The Xiaomi Mi Pad is a tablet that’s on everyone’s lips these days, but if you truly start browsing the web, you’ll notice there’s no huge review about it, filled with all the small details everyone wants to know. Well, we at Tablet-news.com took it upon ourselves to create said review. The result can be seen below.

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The slate is a 7.9 inch model with a Tegra K1 processor and it was launched in stores (online) on July 1st 2014. It sold 50k units in less than 4 minutes on the same day and in China it goes for $240. We bought it from Italian retailer Xiaomishop.it for 300 euros, plus a 14 euro fee for delivery in Europe. In the meantime the 64 GB version of the device debuted and we only got to buy the 16 GB model.

The product is a hit already, that’s for sure, so let’s analyze it. The tablet has an iPad Mini format and it uses a polycarbonate glossy case, that’s pretty slippery, but that can be solved with the proper case. The tablet comes in blue, green, yellow, pink, white or gray and it measures 8.5 mm in thickness. It weighs 360 grams, which is 30 grams heavier than the iPad Mini Retina. The rest of the sizes are pretty much the same as the ones of the iPad Mini.

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The grip is decent and we’ve got a good build here. The bezels are a bit big for modern standards, but we’ll live with that. Upfront we’ve got the selfie camera and display, plus the logo and notification LED at the top. There are capacitive buttons at the bottom, much more stylish ones than we’re used to on Android. At the back there’s the main camera, plus two microphones and two speakers at the bottom.

At the top there’s an audio jack, while at the bottom there’s a microUSB port. On the right side we’ve got volume buttons and On/Off buttons, that are comfy and offer good feedback. On the left there’s a microSD card slot, that can be pulled out as a tray using a metal key. The back of the Mi Pad uses anti fingerprint coating, but the front is pretty prone to fingerprints. The design is pretty OK and premium for a plastic tablet.

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As far as hardware is concerned, the Xiaomi Mi Pad features a 7.9 inch IPS LCD display with a 2048 x 1536 pixel resolution and 326 ppi density. This screen comes with OGS tech and it can be used with gloves on. The CPU inside the slate is a quad core Nvidia Tegra K1 clocked at 2.2 GHz, with a Kepler 192 core GPU. Mi Pad integrates 2 GB of RAM (LPDDR3), 16 or 64 GB of storage, a microSD card slot with support for up to 128 GB of extra storage and an 8 megapixel camera with Sony sensor at the back, plus a front 5 MP shooter.

On the connectivity side there’s WiFi, WiFi Direct, Bluetooth 4.0 and we have no GPS on this tablet. There’s a gyroscope, light sensor, a proximity sensor and compass on board, as well as a Li-Ion 6700 mAh battery, that offers about 86 hours of music playback on paper at least. Our test with brightness at 50% and WiFi on involves playing back a video loop till the battery runs out. We achieved 10 hours of battery life in this mode, which is very OK. By the way, the iPad Mini Retina reaches the same time of video playback, so we’re doing very well. We also beat another popular Android tablet, the LG G Pad 8.3, that only gets to 7 hours and 40 minutes of playback.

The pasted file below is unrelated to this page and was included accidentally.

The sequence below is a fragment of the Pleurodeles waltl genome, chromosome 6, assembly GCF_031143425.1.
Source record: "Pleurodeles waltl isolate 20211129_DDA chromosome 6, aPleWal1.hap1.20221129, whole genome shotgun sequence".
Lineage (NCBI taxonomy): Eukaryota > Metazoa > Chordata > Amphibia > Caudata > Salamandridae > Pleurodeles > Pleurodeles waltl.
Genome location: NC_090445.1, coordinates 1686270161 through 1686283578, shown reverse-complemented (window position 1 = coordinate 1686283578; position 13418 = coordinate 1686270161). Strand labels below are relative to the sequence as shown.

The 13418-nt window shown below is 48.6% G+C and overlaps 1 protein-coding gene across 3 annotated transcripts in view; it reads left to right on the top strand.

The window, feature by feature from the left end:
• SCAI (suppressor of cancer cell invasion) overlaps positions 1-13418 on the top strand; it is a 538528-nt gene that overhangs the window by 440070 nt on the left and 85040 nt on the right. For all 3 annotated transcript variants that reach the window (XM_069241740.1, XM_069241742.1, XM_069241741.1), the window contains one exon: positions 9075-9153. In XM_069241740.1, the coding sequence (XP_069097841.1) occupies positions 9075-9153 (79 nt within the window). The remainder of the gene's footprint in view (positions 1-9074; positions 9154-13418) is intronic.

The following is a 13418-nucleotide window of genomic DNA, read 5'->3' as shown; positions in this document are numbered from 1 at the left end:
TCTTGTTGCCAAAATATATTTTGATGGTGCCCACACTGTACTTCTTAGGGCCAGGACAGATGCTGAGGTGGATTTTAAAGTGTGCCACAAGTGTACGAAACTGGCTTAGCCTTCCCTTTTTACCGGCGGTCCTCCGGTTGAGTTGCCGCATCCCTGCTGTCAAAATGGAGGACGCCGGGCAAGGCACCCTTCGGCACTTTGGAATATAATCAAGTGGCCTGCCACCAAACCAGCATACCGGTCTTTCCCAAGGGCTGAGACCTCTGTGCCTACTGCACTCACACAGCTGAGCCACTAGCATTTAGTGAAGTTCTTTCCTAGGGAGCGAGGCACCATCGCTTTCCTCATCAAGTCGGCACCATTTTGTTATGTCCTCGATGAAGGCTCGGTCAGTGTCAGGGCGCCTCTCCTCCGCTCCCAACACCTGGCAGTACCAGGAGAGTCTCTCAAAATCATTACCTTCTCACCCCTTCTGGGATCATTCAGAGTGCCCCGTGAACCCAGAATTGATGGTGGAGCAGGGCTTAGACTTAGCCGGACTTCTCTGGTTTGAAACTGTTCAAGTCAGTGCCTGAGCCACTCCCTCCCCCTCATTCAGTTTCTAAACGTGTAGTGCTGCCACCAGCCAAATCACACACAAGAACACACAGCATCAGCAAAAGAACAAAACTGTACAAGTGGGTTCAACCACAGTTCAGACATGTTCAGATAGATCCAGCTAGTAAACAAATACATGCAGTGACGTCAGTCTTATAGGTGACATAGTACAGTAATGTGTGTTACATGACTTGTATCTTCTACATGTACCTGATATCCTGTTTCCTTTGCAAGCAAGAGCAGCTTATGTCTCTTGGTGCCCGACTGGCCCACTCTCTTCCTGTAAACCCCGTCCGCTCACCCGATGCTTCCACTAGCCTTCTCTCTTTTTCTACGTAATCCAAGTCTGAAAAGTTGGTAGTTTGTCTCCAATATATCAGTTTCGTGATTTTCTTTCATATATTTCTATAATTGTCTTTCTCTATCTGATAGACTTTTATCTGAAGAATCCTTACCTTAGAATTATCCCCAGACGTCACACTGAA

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The charging takes 2 hours and a half, which is pretty good, considering an iPad Mini Retina needs 3 hours and 40 minutes for charging. There’s no exact power saving mode, but you can go to Settings and Battery and choose one of the three functioning modes: High Performance, Balanced and Battery Save. Overall, the battery on this tablet is very good and now let’s move on to the acoustics. We’ve got two speakers at the lower back area and the MIUI music player bundled on the slate looks pretty nice, being minimalistic and all, but I regret the lack of an EQ. The player also integrates the Baidu music store, as shown in the video review.

The speakers offer a loud and clear sound, very good bass and it’s superior to the iPad Mini and iPad Mini Retina in the acoustic area. The sound is crisp and voice is warm on this tablet, but we also measured the decibel level to be sure. We achieved 83.3 dBA at the front of the device and 84.2 at the back. I’d say we’re doing well, seeing how the flagship phone LG G3 got 87 dBA in a similar test. As far as the screen goes, this is a 7.9 inch IPS LCD with Retina level display, vivid colors and wide view angles. The video player is minimalistic and the tablet played pretty much all the files that we tried out.

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The screen is pretty bright, the image is crisp and I’m liking the whole high resolution thing. The pixels are of the RGB Stripes kind and this panel behaves well in sunlight. We also tested it with a Luxmeter and we achieved 310 lux units, which is not that impressive compared to the 500 lux of the Nexus 7 2013 or the 412 lux of the iPad Mini Retina. At least we beat the LG G Pad 8.3 and it’s 260 lux, right?

Overall, the screen could be brighter, but you won’t feel the lack of extra lux in regular use. As far as the camera goes, we get a Sony CMOS 8 MP sensor, while the front camera is a pretty good selfie shooter with 5 MP res and F/2.0 aperture. The camera UI is minimalistic, perhaps even more than the iPad’s and we basically have no detailed options for capture. It takes a while to focus properly, but the pictures are taken fast. On the left side of the UI there’s a shortcut to the front camera, audio on/off and beauty options, with 4 levels of smoothing. You can also apply effects to the image, like blur, mono, vivid, fisheye, indigo, sketch, mosaic and more.